“My appointment as Director of Jewish Outreach has been a distraction for the NY GOP. As such I am resigning my duties,” Yossi Gestetner said in a message on Twitter.
Shortly after his initial message, Gestetner’s blog, GestetnerUpdates.com, provided illuminating details about his sudden resignation. Specifically, Gestetner wrote that his opposition to Democrat Simcha Felder in the upcoming “Super Jewish District” State Senate race puts him at odds with Republican Senate Majority Leader Dean Skelos, who is apparently supporting Felder instead of Republican candidate Senator David Storobin. “Skelos’ boys were obviously not happy that someone as vocal against Felder as me was retained by the NY GOP State Committee,” Gestetner stated, “and therefore called for my head late last week.”
Cable television station The Jewish Channel claimed that Gestetner’s resignation occurred within a half-hour after a reporter for NY1 asked State Republican Party Chairman Ed Cox about the channel’s interview with the blogger. During the segment, Gestetner spoke about a number of issues that could render him controversial in the eyes of both the Republican Party and New York State’s Jewish community. Among those mentioned were Gestetner’s role as a spokesman for a Williamsburg fundraiser for the legal defense of an alleged child molester; his somewhat controversial position that Orthodox Jews should first report suspected cases of child abuse to a rabbi before going to secular authorities; and his experience as a consultant for “Torah True Jews Against Zionism,” an organization officially opposed to the existence of the Jewish state of Israel due to its belief that that Zionism is incompatible with Torah Judaism.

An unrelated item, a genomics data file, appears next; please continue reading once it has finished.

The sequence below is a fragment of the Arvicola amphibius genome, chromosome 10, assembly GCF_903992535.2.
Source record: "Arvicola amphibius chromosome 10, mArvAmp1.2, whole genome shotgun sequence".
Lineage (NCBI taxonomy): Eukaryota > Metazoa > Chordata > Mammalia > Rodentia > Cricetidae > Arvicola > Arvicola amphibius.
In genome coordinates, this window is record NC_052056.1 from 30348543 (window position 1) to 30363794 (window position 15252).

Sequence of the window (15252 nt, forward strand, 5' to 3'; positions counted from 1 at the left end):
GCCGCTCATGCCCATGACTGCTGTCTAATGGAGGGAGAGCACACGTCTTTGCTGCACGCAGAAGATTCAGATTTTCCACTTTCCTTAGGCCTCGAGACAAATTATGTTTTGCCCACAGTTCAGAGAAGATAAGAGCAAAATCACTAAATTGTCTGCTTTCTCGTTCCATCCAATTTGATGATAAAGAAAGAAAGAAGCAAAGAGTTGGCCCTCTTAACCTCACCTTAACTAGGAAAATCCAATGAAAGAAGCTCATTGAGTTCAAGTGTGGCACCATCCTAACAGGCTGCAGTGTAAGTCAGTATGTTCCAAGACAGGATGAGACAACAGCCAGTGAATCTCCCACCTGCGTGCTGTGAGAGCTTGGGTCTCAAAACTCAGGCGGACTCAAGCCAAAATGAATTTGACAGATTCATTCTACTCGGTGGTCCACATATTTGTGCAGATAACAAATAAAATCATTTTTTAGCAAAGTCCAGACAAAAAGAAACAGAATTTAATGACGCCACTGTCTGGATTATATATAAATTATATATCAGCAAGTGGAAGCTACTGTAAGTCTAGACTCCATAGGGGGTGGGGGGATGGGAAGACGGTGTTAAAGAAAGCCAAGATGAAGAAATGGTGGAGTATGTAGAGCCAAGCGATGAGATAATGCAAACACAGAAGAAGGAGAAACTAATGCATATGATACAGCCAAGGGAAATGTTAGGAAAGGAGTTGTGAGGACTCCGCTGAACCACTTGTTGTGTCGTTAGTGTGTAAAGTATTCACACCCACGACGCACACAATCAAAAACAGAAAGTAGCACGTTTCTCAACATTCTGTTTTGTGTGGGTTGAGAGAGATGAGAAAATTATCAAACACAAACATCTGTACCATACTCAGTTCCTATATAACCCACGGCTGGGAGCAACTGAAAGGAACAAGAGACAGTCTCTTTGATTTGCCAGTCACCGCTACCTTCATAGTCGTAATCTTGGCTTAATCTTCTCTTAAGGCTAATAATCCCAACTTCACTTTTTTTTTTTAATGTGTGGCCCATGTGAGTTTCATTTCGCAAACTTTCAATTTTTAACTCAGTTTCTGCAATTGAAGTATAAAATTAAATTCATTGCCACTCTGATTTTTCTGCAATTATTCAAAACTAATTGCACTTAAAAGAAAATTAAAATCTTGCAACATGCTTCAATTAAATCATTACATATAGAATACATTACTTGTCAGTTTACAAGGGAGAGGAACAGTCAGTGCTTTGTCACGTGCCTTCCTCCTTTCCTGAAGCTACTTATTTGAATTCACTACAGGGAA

“I try to give the Orthodox and Chasidic community a fair and balanced chance in the court of public opinion,” Gestetner explained. “Many things I have said have been distorted, taken out of context and even presented falsely.”
He went on to note that the Republican Party was the target of significant criticism over his appointment as liaison.
“I didn’t come here to cause trouble. I came here to bring the GOP closer to the Jewish community,” Gestetner stated, “but if I am creating a problem, the responsible thing to do is to submit my resignation.”
During the interview with The Jewish Channel’s reporter Steven Weiss, Gestetner would not explicitly condemn “Torah True Jews Against Zionism,” instead claiming that his consulting work for them did not necessarily mean he is in agreement with all of their positions. When Weiss asked him if he would classify himself as a Zionist, Gestetner responded, “I’m an American, I live in the United States, and I hope to see that people who live in Israel, such as my immediate family, that they are safe and sound.”
Gestetner also strongly implied in the interview that Orthodox Jews should support the Republican Party because it is more genuinely concerned with the poor than the Democrats are, and the GOP would be just as forthcoming with government benefits for Orthodox Jews in need.
Weiss, who is also The Jewish Channel’s managing editor, insisted that the revelation during his interview about Gestetner’s work for the anti-Zionist group was the key factor generating his resignation from his new post.
“The idea that a major party political official would work against the idea of a Jewish state is something that strikes very close to home,” Weiss asserted.
But Gestetner jumped on Weiss for making such a statement.
“Mr. Weiss – whose news reports have less views in a busy week than what my blog has on a slow day – is claiming credit for a story that is bigger than him,” the political maverick wrote. “My opinions and views about Israel are in line with huge majorities of Americans, Jewish and non-Jewish alike, and as far I am concerned, the NY GOP did not have an issue with it.”